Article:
A Sydney based financial research firm – Investment Trends – conducted a recent survey that yielded some interesting conclusions:
- over 400,000 Australians placed their first trade in the Australian securities market over the last 12 months.
- One in six first-time investors is under the age of 25.
Given the size and scope of market meltdowns all over the world in the immediate aftermath of the World Health Organisation (WHO) pronouncement that the COVID 19 was at global pandemic levels.
The head of research at Investment Trends attributes this phenomenal growth to two factors:
- “The spectacular recovery witnessed by US stocks in the second half of 2020 has captured the attention of a global audience, prompting many Australians to consider investing beyond local equities.”
- “A greater choice of investment platforms has been a key driver for uptake, with recent new entrants giving investors more choice than ever.”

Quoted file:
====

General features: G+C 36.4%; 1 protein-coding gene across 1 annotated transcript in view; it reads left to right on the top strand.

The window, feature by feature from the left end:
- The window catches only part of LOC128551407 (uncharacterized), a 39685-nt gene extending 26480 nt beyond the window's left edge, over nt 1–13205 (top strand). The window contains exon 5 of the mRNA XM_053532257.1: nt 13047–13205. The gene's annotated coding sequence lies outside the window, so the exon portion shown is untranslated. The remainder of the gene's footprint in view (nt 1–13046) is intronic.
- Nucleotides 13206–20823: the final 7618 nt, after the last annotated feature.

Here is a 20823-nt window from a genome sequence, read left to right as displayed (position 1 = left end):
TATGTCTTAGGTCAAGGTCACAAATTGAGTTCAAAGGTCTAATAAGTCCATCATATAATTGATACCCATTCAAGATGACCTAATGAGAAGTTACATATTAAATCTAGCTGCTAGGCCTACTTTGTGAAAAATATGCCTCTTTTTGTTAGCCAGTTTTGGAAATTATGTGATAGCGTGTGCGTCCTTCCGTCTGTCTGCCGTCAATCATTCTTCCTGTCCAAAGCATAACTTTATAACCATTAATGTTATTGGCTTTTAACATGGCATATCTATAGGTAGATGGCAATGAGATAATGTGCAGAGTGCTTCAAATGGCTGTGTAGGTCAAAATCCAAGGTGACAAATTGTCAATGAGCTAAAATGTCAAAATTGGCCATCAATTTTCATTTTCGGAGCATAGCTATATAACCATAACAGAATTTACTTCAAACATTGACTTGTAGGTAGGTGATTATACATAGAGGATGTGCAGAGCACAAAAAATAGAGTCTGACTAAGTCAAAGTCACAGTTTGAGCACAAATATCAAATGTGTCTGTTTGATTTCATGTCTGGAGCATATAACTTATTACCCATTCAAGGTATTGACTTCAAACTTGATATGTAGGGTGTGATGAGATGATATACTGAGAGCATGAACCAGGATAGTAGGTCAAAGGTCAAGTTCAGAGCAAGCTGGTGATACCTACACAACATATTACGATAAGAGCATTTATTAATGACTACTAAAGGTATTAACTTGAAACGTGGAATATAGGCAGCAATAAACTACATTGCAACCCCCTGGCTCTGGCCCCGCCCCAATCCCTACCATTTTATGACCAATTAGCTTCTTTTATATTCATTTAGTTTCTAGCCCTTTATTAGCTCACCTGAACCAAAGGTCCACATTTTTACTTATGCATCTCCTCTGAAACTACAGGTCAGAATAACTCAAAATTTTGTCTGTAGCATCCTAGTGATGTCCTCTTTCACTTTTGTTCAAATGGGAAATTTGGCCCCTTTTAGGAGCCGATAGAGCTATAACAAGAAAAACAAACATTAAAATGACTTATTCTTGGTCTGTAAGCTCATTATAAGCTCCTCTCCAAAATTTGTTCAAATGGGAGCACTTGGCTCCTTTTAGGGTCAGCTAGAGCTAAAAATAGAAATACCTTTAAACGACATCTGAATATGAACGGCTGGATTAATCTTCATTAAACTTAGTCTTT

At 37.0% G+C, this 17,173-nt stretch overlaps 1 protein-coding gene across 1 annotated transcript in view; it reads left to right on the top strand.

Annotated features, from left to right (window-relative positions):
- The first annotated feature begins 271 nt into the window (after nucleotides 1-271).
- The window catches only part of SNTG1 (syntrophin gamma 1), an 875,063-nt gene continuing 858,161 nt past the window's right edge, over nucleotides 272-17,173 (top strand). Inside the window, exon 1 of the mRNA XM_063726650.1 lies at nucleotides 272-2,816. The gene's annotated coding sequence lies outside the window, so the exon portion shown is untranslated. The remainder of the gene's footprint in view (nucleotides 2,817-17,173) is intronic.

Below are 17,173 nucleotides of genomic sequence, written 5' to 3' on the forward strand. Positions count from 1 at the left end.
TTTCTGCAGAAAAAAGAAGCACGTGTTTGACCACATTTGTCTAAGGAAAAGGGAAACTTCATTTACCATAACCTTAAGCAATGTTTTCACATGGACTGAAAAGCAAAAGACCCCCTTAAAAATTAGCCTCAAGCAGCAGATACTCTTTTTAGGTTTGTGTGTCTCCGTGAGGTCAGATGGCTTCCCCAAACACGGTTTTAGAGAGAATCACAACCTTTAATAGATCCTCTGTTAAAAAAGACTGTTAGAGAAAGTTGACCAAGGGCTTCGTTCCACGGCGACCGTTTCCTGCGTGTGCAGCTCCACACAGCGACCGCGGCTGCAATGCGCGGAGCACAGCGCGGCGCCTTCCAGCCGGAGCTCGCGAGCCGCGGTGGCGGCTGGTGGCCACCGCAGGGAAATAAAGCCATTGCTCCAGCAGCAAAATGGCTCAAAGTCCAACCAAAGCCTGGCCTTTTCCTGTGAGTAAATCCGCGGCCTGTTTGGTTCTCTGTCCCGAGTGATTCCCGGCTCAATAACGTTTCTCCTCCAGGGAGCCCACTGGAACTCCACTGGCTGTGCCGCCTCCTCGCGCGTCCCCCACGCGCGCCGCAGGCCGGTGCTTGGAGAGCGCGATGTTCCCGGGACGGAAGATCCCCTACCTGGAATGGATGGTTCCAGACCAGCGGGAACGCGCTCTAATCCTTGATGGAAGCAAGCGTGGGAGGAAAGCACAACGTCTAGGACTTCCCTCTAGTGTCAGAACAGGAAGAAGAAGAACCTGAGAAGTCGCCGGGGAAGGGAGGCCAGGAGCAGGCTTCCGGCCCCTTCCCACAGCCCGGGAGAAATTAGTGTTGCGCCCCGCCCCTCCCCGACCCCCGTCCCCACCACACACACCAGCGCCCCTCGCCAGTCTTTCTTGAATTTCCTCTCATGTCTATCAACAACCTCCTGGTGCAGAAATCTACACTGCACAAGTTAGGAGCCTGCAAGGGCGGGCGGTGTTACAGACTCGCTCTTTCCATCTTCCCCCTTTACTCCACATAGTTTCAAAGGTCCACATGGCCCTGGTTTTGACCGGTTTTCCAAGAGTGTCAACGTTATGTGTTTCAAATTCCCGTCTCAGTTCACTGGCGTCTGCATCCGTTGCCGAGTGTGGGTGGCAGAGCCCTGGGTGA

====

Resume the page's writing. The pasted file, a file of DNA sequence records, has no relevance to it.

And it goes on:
Social media, where newcomers can recount how they are making a killing in the markets along with the proliferation of low cost online trading platforms have further fueled the trend.
However, the growth is not limited to the low-cost trading world, with some platforms accepting commission free trades. CommSec — one of Australia’s largest trading platforms — offers more services than most of the low-cost platforms and is therefore more expensive.
Recent news out of CommSec supports the findings of the Investment Trends survey.
CommSec data finds that nearly one in five traders on its platform are first-time investors. In the past six months, 230,000 Australians chose CommSec for their trading. Ten percent of the trades placed via CommSec are coming from first-time investors.
The good news has not come without concerns. Newcomers relying on social media for investing education may very well bring a new generation of punters to the investing world. Many online trading platforms offer bits and pieces of what could be considered investing education, but CommSec has now stepped in with a new offering – CommSec Learn – a series of educational topics covering the investing process from beginning to end.